Australia triumphant at IWC
By Andy Young
Australian wines have taken home hundreds of medals from the International Wine Challenge (IWC), with the country winning the second highest number of medals, with only France ahead.
The incredible haul of medals for Australian wines included over 90 gold medals. The IWC is known as one of the world’s largest, and most prestigious, blind tasting competitions. Wines are tasted and assessed by a panel of industry experts with the winery name, grape variety and country of origin not revealed.
McGuigan Wines received nine Gold, five Silver and 18 Bronze medals across its portfolio and chief winemaker Neil McGuigan was understandably delighted.
"This year, we have seen greater diversity in our medal recognition at the IWC," McGuigan said. "Not only did our coveted Hunter Valley Semillon receive multiple awards, but our Shortlist Cabernet Sauvignon (Coonawarra) and Handmade Shiraz (Langhorne Creek) shone for the judges and picked up Gold.
"I'm immensely proud of what we continue to produce and achieve. Our consistent award wins have proven we deserve to be on the world stage, and it's up to the other Australian winemakers to get out there, pound the pavement and back their products to ensure the message about our country's wine quality is received loud and clear."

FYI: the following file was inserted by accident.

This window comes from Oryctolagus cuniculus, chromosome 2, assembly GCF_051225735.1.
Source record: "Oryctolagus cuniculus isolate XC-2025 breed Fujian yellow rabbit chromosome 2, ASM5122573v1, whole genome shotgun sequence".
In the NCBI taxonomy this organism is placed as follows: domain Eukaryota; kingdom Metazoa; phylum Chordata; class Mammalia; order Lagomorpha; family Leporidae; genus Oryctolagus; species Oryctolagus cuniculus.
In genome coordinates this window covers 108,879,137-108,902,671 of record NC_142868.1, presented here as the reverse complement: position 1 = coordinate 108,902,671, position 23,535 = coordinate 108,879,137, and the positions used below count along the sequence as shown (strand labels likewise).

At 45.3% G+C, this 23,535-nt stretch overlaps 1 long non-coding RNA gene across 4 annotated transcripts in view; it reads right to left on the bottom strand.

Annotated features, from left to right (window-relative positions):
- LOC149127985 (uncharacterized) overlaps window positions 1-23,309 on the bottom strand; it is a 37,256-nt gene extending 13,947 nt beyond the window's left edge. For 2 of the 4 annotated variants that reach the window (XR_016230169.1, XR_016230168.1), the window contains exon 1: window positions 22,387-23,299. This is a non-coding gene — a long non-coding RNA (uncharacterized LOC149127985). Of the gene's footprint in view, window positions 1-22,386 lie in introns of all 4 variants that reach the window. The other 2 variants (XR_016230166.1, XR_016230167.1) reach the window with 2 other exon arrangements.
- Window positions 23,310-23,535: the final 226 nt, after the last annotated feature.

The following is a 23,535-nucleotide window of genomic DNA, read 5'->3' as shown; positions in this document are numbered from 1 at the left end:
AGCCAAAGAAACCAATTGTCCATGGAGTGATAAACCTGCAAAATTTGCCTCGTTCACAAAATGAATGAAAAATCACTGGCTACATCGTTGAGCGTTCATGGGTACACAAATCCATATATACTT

That is a sentiment echoed by Victor De Bortoli, after he told TheShout that he hoped to use his wine's medal wins to help drive more business in the key UK market.
"We're pretty excited with the results and looking forward to see what happens when the trophies are announced in a few days," De Bortoli told TheShout.
"It's also great to see some of our flagship styles picking up top awards that being the Botrytis Semillon out of Bilbul and the Pinot Noir out of the Yarra Valley.
"I have already received excited notes from our partners in the UK, North South Wines and they are already busy trying to leverage these results. The great results for Australia is fantastic timing as we build on the momentum that is slowly putting us back in the front of the minds of consumers in the UK."
Bruce Tyrrell told TheShout that the medals won by Tyrrell's Wines were a reflection of the high quality Semillion and Shiraz in the Hunter Valley. "There is nothing else like them in the world," Tyrrell said. "They are the unique thing that we do in this country, nobody else has got this."
Tyrrell added that Australia's overall success is a reflection work done by winemakers across the country in "improving the quality overall of what is made".
"We have become, in my opinion, the most sophisticated wine-drinking market in the world. You go out and ask 500 Australian what they like and why they like it, you'll get a very clearly defined answer. And if you've got consumers like that, that's what drives the quality in the winery."
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